Ford v Ferrari should be a film you rush out to see even if you are not a car or racing fan. This is a true underdog story and a type of studio film that doesn’t exist anymore. The race scenes are intense and had my heart pounding in anticipation. The relationship between Carol Shelby and Ken Miles over their love and passion for cars and racing is infections. Christian Bale and Matt Damon put in two stellar and endearing performances and is a true ensemble piece. You will be frustrated with the corporate greed these two have to deal with, but you will cheer on the inside when they find clever ways to work around it. This movie will connect with people who dream of doing something they love and accomplishing the impossible.

10. Doctor Sleep

I never thought that a sequel to Stanley Kubrick’s The Shining could ever work, let alone please Stephen King fans in the process, but here we are. In Mike Flanagan we trust. Seriously, have you looked at this guy’s career? It is just hit after hit and Doctor Sleep might be his best work yet. Flanagan did what was seemingly impossible and not only made a film that stayed true to Kubrick’s The Shining but also stayed true to King’s book. Infamously Stephen King did not like Kubrick’s adaptation of The Shining as it veered away from his original book. Doctor Sleep on the other hand I think will please both parties, those who are massive fans of The Shining and those who love Stephen King’s work. Doctor Sleep is a mature and slow-burn horror flick that blew me away with its rich characters, imaginative imagery, stellar performances, and a haunting story. Rose the Hat is sure to become a horror icon in the near future. Doctor Sleep sent shivers down my spine.

9. Once Upon a Time in Hollywood

As this film doesn’t have much of a plot, Once Upon a Time in Hollywood relies on it’s set pieces and singular scenes. Tarantino has perfectly captured Hollywood in 1969. All of the sets are real and look and feel exactly like the late ’60s. And of course, numerous stand-out scenes populate this film. Once Upon a Time in Hollywood perfectly captures 1969 and the golden age of Hollywood. The two lead actors, Leonardo DiCaprio and Brad Pitt are infectious with their high energy performances and tailor-made sharp dialogue. Yes, this is a long movie, but I could have easily spent more time in 1969 Hollywood with these characters. And all that said without even mentioning the incredible and explosive ending that is worth every second of restraint this movie has built to that final climax. Once Upon a Time in Hollywood is one of Tarantino’s best, and a must-see.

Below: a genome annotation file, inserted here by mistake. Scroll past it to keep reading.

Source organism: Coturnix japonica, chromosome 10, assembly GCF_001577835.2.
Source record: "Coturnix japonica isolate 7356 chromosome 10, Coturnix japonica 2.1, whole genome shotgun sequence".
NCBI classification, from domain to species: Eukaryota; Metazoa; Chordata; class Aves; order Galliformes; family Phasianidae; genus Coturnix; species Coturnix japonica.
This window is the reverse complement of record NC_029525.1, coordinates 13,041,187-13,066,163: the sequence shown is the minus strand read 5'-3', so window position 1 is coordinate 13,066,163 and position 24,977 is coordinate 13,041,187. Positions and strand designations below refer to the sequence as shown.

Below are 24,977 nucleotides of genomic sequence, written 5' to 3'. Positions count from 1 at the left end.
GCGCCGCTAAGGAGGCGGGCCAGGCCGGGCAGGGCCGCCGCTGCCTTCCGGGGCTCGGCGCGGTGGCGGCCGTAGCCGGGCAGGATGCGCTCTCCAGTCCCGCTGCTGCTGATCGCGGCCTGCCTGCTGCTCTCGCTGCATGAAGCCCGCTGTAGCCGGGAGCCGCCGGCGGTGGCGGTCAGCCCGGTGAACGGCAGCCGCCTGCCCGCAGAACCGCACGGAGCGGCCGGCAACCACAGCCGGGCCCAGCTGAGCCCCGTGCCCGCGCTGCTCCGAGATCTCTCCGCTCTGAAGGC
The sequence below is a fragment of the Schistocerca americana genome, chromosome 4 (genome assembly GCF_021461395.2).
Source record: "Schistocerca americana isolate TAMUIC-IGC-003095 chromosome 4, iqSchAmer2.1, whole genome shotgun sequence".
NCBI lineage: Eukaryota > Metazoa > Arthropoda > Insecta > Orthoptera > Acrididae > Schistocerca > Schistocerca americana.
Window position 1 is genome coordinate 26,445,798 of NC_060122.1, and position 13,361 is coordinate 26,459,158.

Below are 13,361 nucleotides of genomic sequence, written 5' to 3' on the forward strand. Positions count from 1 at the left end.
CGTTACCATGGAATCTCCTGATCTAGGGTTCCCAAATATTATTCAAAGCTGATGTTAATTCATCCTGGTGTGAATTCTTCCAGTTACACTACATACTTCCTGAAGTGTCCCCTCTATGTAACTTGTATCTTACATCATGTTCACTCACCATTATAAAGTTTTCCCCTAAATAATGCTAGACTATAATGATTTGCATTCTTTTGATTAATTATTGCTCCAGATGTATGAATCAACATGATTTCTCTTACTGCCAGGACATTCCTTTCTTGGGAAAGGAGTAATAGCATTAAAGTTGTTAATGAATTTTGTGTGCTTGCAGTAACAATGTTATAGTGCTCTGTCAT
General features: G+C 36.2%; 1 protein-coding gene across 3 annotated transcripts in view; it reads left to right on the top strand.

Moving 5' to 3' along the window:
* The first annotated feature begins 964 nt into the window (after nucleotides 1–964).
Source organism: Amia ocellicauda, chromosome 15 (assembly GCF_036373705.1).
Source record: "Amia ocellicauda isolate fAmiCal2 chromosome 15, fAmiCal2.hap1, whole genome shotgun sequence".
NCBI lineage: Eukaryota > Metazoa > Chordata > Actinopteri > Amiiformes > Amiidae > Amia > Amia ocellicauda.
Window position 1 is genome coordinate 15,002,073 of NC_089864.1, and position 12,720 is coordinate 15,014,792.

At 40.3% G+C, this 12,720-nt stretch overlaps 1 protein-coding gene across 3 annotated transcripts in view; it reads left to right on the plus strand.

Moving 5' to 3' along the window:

8. Toy Story 4

Toy Story 4 clearly wasn’t just a quick cash grab, there was a story to tell here. Toy Story 3 was the end to Andy’s story, Toy Story 4 is about concluding Woody’s story. The story here was genuine and carried weight to it. It felt like all the other films and the journey we’ve seen Woody take for over 20 years now has built to this moment. The story team over at Pixar crafted a story that feels earned and like a proper progression in the overarching journey of Woody. Here we dive into themes of what does it mean to be a toy and to live a life in service of someone and what does it mean to fulfill that purpose in life. This is not just your run of the mill kids’ movies. Like most Pixar movies, they ask big questions and go deep with their themes. I once heard someone say “Pixar doesn’t make kids movies, they make kid-friendly movies” and I don’t think a statement could be truer.

7. Little Women

Greta Gerwig’s sophomore effort is an elegant story based on the novel of the same and follows 4 sisters, all with unique personalities and desires in life. Greta Gerwig is slowly becoming one of my favourite up and coming directors, with Lady Bird (my favourite film of 2017) and now Little Women, I will be waiting in with high anticipation for her next film. What I love about Little Women is how uniquely presented each one of the main characters is in the film. It shows so many different perspectives and how different each of these sisters is. All have unique personalities, with desires that all valid and important. Some of those personalities clash just like real sisters would. Little Women is a warm film with its candlelit lighting and the close corridors home they live in. I genuinely fought back tears in so many scenes and couldn’t contain them in others. Little Women gave a wonderful perspective of how important everyone’s life and the journey is. From the backdrop of the civil war to the sweeping scale of the coming changes in America, Little Women decides to focus on the lives of four sisters and what’s important to each of them. It reminded me of how important each person is and how important their life is, as small as it may seem.

6. The Irishman